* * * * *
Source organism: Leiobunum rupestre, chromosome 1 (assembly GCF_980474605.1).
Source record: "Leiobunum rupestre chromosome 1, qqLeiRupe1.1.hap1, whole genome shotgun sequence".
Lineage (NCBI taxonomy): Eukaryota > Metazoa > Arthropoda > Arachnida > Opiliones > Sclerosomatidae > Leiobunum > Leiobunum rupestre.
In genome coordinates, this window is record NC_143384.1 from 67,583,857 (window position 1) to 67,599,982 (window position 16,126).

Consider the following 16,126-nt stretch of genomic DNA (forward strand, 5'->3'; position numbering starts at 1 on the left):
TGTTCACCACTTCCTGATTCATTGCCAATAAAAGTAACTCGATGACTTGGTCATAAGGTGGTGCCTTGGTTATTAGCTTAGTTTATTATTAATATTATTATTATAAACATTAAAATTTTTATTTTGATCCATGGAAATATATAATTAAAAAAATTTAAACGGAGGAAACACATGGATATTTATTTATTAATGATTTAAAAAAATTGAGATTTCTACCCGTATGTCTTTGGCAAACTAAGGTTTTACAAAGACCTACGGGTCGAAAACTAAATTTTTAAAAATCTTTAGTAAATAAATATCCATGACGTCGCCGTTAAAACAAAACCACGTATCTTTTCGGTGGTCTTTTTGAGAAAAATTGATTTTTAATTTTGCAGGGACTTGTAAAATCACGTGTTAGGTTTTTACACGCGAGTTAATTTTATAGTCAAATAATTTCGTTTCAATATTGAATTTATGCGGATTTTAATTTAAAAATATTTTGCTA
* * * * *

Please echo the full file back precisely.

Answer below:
Source organism: Leiobunum rupestre, chromosome 1 (assembly GCF_980474605.1).
Source record: "Leiobunum rupestre chromosome 1, qqLeiRupe1.1.hap1, whole genome shotgun sequence".
Lineage (NCBI taxonomy): Eukaryota > Metazoa > Arthropoda > Arachnida > Opiliones > Sclerosomatidae > Leiobunum > Leiobunum rupestre.
In genome coordinates, this window is record NC_143384.1 from 67,583,857 (window position 1) to 67,599,982 (window position 16,126).

Consider the following 16,126-nt stretch of genomic DNA (forward strand, 5'->3'; position numbering starts at 1 on the left):
TGTTCACCACTTCCTGATTCATTGCCAATAAAAGTAACTCGATGACTTGGTCATAAGGTGGTGCCTTGGTTATTAGCTTAGTTTATTATTAATATTATTATTATAAACATTAAAATTTTTATTTTGATCCATGGAAATATATAATTAAAAAAATTTAAACGGAGGAAACACATGGATATTTATTTATTAATGATTTAAAAAAATTGAGATTTCTACCCGTATGTCTTTGGCAAACTAAGGTTTTACAAAGACCTACGGGTCGAAAACTAAATTTTTAAAAATCTTTAGTAAATAAATATCCATGACGTCGCCGTTAAAACAAAACCACGTATCTTTTCGGTGGTCTTTTTGAGAAAAATTGATTTTTAATTTTGCAGGGACTTGTAAAATCACGTGTTAGGTTTTTACACGCGAGTTAATTTTATAGTCAAATAATTTCGTTTCAATATTGAATTTATGCGGATTTTAATTTAAAAATATTTTGCTA